The Battle of Tamsui: the Qing dynasty defeats the French during the Sino-French War.

1887

The Manchu Empire took complete control over Taiwan.

1894-1895

The First Sino-Japanese war erupted between the Qing dynasty and the Empire of Japan in 1894. A year later, the Manchu Empire formally ceded Taiwan to the Empire of Japan after losing.

Taiwan became Japan’s first overseas colony. Japan wanted to use Taiwan as a “model colony” to promote modernization.

During the transition in May, Taiwan’s current residents declared themselves as the independent Republic of Formosa (ROF). Come October, the Japanese invaders dismantled the ROF.

1899

Taiwan’s first night market, Shilin Night Market, opens.

1900-1912

Revolutionaries in China overthrew the Qing dynasty and established the Republic of China in 1911.

Meanwhile, the Empire of Japan morphed Taiwan’s economy to become self-sufficient. Eliminating its reliance on subsidies from Japan.

The Saisiyat and Hakka people begin the Běipǔ Uprising against the Japanese government in 1907. However, it wasn’t successful.

1928

The Empire of Japan established the Taihoku Imperial University (present-day National Taiwan University.

1930

Musha Uprising: The Seediq people killed more than 130 Japanese people in response to unfair laws formed against the Atayal people.

1935

Shinchiku-Taichu earthquake: 7.1 magnitude quake in Taichung that led to 3,276 deaths.

1936

The government implements Japanization (kominka). This movement makes the Japanese language mandatory in Taiwan’s education curriculum. It also encouraged the Taiwanese to adopt Japanese names and join the Imperial Army.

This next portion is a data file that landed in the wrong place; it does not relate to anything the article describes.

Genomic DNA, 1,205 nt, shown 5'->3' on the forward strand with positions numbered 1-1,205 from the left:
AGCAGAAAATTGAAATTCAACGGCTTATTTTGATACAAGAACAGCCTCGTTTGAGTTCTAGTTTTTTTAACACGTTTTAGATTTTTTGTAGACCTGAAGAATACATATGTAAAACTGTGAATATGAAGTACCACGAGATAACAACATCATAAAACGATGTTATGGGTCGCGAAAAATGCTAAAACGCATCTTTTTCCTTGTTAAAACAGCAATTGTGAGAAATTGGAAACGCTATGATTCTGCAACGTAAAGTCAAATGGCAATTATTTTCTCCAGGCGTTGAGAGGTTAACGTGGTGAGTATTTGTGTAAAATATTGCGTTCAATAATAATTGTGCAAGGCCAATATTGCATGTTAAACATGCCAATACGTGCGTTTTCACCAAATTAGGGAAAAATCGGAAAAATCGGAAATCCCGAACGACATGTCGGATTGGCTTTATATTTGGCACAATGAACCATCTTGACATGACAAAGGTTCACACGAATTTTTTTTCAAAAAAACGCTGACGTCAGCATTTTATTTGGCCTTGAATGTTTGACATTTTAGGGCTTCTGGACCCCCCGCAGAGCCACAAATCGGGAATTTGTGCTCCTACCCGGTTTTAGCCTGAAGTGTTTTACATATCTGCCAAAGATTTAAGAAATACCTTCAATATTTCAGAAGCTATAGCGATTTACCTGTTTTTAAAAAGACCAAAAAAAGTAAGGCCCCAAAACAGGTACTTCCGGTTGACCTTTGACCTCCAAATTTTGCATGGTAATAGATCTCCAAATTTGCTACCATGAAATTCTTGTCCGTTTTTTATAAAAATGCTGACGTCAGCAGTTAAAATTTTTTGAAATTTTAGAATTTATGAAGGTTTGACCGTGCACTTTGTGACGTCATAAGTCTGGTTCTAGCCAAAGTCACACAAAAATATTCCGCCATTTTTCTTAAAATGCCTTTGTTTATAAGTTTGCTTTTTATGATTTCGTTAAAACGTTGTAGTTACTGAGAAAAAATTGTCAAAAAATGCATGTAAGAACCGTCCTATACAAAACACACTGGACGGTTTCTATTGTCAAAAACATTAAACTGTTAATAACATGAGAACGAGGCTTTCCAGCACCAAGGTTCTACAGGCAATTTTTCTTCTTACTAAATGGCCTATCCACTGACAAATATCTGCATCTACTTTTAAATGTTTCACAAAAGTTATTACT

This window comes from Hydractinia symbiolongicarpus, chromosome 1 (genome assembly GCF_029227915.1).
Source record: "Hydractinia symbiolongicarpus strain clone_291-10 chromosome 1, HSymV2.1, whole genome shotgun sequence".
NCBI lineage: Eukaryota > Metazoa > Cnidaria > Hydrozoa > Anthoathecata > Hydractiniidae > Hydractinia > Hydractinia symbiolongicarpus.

In 1937, they banned Chinese-language newspapers and removed the Classical Chinese curriculum from schools.

1943

The Republic of China’s (ROC) Chiang Kai Shek meets President Franklin Roosevelt (U.S. President) and Winston Churchill (Britain’s P.M.) in Cairo, Egypt. They released the Cairo Declaration that declares the Penghu Islands and Taiwan should be restored under ROC control once the war ends.

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What Happened to Taiwan After WW2

Since the Empire of Japan lost World War 2 against the allies, it ceded control of Taiwan to the Republic of China. This was China’s government until the Chinese Communist Party (CCP) took over and morphed it into the People’s Republic of China (PROC).

1945

Raid on Taipei (Taihoku Air Raid): the United States and the Republic of China launched air raids throughout Japanese-controlled Taiwan. This bombardment resulted in more than 3,000 civilian deaths.